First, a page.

The opinion polls are continuing to feed the story that the Tories are in trouble. Tonight’s Politics Home data which shows Cameron’s personal ratings dropping 15 points in the last 10 weeks follows a string of polls where the Tories have failed to break through the forty percent mark. Tory morale has been a bit shaken by these polls; Cameron could do with a decisive win at PMQs tomorrow to gee up the Parliamentary party. But turning these numbers around is, I suspect, going to require some policies that show us what David Cameron’s irreducible core is. Oddly enough, I don’t think these policies have to be particularly popular but they have to show the electorate that Cameron stands for something, that he isn’t just another say anything to win politician. Picking a fight on offering substantial recognition to marriage in the tax system might actually be a good strategy for Cameron in these circumstances. It would show that there are some things he will stand up for whatever the risks.Cameron already has my vote, not because I've been especially impressed by him recently, but because base camp for climbing the Everest of hope - hope of a possible recovery economically and socially in the UK after the damage mercilessly wrought for 13 years by the worst government it has ever had inflicted upon it - is to vote them out by voting him in.
That's a no brainer (isn't it?).
However, Forsyth is right. Cameron must re-find his voice. He has to stop squabbling (potentially - apparently - possibly - corrupt Islamic schools in Haringey, serious though that might have been, is nonetheless mere squabbling - of the schoolboy variety. There are bigger fish to fry. Didn't they know that?!), and start fighting - preferably for what he believes in. Pre-Brown-Bust, I heard him talk about those things. And he convinced me then that he was the man. New face, fresh ideas, and sound. But time has passed and he has very definitely lost some of that focus - possibly, even, some of that initial hunger. I, for one, would sympathise were that the case, given what he's been through personally and given what now confronts him potentially, as a prospective PM (thanks to Brown).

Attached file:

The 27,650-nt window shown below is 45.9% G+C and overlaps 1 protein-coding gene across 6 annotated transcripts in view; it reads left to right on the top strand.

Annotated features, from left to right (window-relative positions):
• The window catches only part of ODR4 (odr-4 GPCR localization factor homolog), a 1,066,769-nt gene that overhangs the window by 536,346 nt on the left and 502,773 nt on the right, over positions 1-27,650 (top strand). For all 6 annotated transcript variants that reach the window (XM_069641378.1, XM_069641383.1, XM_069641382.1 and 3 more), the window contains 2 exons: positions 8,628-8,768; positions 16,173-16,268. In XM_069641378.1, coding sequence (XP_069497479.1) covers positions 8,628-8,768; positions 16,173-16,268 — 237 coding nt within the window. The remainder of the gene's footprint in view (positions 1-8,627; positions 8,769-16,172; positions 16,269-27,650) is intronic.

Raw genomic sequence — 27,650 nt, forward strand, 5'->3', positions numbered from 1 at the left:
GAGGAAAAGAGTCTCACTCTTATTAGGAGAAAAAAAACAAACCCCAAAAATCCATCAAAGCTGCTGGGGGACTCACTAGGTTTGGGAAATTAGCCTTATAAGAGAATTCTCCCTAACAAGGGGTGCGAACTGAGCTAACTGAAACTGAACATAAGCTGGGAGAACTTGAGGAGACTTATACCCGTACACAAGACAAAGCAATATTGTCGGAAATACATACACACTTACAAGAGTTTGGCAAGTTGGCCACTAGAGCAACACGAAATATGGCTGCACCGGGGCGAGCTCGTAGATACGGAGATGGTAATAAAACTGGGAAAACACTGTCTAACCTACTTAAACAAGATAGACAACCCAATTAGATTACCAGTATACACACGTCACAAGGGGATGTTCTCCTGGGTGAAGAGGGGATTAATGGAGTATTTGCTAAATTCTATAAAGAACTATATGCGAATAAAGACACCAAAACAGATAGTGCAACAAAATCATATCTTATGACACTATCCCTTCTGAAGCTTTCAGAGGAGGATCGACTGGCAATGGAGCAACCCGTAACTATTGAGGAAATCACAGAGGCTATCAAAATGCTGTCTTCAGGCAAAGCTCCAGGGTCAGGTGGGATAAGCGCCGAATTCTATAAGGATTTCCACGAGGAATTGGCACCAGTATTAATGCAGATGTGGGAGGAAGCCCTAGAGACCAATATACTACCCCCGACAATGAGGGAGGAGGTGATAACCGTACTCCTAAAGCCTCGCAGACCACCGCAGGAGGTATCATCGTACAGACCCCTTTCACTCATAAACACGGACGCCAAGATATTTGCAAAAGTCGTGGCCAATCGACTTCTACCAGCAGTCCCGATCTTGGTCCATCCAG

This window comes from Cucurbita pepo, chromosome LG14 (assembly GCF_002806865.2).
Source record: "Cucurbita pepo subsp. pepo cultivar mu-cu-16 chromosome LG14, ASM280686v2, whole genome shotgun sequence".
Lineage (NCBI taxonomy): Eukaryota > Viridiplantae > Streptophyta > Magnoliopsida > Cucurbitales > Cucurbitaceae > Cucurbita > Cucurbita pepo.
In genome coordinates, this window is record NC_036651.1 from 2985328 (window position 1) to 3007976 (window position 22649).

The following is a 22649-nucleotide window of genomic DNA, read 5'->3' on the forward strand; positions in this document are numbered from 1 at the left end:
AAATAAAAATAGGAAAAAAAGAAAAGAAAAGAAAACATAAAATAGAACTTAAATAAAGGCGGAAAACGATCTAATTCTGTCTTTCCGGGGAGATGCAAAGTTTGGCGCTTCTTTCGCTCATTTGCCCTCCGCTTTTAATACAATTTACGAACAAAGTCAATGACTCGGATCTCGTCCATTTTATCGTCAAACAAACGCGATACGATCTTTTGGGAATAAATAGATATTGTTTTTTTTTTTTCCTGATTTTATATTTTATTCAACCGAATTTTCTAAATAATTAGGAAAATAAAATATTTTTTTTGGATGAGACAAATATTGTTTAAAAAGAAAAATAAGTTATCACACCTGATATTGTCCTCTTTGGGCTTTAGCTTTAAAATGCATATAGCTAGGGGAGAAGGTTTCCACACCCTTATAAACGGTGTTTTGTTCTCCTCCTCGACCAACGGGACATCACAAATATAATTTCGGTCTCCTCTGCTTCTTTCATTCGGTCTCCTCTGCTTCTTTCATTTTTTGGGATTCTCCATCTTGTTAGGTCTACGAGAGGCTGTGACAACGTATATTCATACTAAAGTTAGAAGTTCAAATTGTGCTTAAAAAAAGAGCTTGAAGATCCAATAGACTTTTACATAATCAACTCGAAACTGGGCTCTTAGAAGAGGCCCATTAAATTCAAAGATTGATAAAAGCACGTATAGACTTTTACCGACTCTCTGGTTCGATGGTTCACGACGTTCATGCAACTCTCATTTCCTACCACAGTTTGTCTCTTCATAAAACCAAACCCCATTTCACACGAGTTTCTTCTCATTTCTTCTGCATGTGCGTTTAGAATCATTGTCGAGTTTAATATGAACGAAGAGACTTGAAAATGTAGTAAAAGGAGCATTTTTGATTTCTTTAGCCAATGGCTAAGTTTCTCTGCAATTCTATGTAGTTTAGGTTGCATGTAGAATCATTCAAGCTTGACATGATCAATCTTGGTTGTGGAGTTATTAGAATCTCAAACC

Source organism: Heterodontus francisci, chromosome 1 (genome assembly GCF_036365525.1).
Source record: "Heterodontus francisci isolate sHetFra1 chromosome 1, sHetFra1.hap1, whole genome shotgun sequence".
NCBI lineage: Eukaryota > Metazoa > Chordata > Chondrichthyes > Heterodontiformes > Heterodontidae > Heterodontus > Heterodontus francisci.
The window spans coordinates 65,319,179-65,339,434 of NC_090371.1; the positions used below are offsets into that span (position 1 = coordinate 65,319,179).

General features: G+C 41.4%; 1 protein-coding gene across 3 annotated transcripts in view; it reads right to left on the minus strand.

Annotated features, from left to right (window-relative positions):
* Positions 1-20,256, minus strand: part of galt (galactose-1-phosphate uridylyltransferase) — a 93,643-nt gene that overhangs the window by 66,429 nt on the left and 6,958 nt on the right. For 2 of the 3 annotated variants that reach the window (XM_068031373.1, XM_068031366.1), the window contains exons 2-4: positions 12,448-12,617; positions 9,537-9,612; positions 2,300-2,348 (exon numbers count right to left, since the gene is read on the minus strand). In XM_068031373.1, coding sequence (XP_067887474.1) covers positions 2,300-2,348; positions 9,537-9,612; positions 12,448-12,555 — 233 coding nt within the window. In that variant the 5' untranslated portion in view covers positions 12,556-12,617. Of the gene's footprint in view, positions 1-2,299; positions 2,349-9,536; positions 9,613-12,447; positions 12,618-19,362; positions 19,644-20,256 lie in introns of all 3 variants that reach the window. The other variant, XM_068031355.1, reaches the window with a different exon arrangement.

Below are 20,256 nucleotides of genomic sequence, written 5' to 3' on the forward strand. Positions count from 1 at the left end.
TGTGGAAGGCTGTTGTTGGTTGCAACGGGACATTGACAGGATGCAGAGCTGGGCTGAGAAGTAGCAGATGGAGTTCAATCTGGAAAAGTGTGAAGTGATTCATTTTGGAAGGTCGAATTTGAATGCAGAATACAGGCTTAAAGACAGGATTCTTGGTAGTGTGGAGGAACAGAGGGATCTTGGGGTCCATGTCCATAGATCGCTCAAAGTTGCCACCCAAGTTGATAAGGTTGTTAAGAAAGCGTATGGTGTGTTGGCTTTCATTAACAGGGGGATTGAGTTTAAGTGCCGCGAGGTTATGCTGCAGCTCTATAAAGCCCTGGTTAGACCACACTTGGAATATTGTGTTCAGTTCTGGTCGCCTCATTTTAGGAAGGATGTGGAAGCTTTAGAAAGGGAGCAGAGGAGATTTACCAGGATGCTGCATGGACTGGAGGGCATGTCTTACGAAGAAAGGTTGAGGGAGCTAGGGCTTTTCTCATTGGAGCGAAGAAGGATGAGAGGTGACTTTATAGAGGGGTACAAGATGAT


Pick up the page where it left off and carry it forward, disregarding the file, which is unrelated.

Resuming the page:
But the whole, dynamic mechanism in a hardened old democracy like ours is the vital relationship between the politician, who wants the vote, and the voter, who wants to vote. And so the former must convince the latter that what she/he believes in precisely coincides with what you/you(?) believe in.
If David Cameron really wants to be Prime Minister, then that's where he needs to begin. As Forsythe suggests, he has to dare to bare his soul to the nation, at least in terms of his political philosophy (I know he has one), and then, by the baring, go on to win the debate that would inevitably be sparked with the electorate he seems so ambitious to lead.
It troubles me, however, because I suspect that that understanding, and confronting this political (and psephological) reality, will be like facing a personal Rubicon for an erstwhile (possibly) focus group, PR man like Cameron. It might simply be too difficult for him to cross. But let's hope he does cross it and then march on with a view, a vision and the confidence that those bring, because we, the electorate, are up the proverbial creak without a paddle if he doesn't.
If he's up to it, he'll do it. If he's not, he won't. Simple as.
God help everyone in this country if it's the latter.